How neobanks work
Neobanks operate on the Banking as a Service (BaaS) model, and fall into one of three categories:
A non-licensed entity that partners with a traditional bank, enabling Federal Deposit Insurance Corporation (FDIC) protection, like Chime®,
A digital-only initiative by a traditional financial institution that’s a subsidiary of that institution, like Marcus® by Goldman Sachs, or
A neobank with a digital banking license, like Varo®.
There are currently very few neobanks that fall into the third category. Most partner with existing banks to offer their core banking services. That partnership can also enable additional banking service offerings, like loans and credit cards.
While a traditional bank earns most of its income from interest and banking fees on credit cards, checking accounts, and savings accounts, a neobank makes most of its revenue from the interchange fees that merchants pay when customers use their debit cards to make a purchase.
Due to a smaller footprint and lower overhead, neobanks can charge interchange fees (transaction fees that merchants pay when customers swipe or tap their cards) up to seven times higher than traditional financial institutions. Their ATM withdrawal fees may be higher, too. Some also use freemium or subscription pricing strategies, which involve charging higher prices for additional benefits or services.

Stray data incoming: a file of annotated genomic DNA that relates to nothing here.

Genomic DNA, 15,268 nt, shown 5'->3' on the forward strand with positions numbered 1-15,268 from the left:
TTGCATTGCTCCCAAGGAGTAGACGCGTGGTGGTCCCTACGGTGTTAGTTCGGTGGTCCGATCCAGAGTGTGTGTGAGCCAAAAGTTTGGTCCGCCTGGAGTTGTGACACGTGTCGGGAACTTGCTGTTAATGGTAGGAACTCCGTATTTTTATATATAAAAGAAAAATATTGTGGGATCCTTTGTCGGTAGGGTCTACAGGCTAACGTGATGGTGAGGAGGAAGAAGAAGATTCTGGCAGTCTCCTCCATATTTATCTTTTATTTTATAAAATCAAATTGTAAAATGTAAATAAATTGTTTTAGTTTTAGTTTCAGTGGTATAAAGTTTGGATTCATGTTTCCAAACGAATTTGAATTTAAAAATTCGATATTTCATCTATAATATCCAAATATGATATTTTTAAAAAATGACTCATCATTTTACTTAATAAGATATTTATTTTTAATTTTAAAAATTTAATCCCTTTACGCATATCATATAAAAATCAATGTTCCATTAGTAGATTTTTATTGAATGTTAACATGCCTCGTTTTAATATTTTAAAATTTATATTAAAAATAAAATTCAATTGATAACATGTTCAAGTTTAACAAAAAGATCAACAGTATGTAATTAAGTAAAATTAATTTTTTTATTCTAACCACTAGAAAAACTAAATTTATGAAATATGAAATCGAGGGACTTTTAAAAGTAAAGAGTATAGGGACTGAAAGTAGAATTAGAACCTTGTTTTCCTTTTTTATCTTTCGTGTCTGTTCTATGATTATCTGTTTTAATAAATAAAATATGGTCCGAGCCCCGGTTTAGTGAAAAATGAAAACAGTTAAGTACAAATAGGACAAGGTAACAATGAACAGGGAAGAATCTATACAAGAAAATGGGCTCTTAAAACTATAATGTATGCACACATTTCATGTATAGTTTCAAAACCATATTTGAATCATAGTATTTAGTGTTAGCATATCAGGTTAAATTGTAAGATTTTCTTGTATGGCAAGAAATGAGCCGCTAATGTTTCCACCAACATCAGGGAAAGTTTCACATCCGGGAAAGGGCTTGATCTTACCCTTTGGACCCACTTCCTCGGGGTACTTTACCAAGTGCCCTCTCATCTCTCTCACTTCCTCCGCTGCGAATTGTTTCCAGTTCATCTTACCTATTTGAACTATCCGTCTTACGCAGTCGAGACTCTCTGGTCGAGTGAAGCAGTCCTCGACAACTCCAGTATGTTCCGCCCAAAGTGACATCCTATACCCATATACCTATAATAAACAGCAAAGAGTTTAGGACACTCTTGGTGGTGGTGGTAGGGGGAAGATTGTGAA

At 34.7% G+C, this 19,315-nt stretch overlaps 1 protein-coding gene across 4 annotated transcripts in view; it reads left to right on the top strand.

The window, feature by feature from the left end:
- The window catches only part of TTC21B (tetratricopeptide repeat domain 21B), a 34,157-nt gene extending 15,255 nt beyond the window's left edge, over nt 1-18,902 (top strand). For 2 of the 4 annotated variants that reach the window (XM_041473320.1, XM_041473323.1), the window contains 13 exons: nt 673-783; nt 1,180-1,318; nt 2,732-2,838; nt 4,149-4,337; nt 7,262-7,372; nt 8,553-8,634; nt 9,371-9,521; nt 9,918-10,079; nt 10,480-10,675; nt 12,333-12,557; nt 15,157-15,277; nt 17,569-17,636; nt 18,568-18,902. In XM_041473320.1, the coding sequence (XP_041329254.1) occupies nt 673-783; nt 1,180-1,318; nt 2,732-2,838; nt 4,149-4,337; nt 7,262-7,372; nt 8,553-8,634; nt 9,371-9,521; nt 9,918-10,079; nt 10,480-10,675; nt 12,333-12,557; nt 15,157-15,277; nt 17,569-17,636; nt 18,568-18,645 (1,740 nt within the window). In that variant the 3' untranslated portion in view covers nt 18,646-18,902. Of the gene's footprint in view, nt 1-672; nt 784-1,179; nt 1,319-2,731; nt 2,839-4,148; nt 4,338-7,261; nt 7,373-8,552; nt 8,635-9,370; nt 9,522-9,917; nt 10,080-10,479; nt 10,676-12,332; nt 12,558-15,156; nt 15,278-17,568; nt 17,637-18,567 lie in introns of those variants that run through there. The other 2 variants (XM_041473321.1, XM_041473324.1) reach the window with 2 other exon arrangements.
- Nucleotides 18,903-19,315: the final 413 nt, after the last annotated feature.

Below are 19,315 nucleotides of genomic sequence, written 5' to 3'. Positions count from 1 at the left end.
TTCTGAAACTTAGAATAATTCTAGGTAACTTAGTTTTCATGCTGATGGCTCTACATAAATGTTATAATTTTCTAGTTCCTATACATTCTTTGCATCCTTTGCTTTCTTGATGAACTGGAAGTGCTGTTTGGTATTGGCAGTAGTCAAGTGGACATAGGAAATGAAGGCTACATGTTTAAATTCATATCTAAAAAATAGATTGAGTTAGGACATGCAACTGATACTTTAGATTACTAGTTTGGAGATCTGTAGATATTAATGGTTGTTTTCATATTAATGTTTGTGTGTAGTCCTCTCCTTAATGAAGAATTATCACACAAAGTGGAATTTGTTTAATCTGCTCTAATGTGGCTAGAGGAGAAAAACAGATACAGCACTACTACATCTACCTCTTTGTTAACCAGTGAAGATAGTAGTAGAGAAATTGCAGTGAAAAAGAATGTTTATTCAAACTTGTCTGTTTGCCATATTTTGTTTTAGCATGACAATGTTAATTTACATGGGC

What are the pros of opening an account with a neobank?
An entirely online or mobile banking experience comes with a few perks:
Lower fees. Without physical locations, neobanks don't have the same operating and overhead costs as traditional banks and credit unions. As such, their fees are typically much lower or non-existent.
Convenience. Customers can access their bank account at any time from any location. They can open a bank account, check their balances, and manage their finances from their phone
Ease of use. Neobanks tend to focus on creating smooth, seamless digital banking experiences. Fintechs design their systems to be user-friendly and intuitive while also ensuring they can cater to the complex needs of each customer
Faster processing times. Consumers can open a checking or savings account with minimal effort and provide the necessary documentation digitally
How neobanks are challenging traditional banking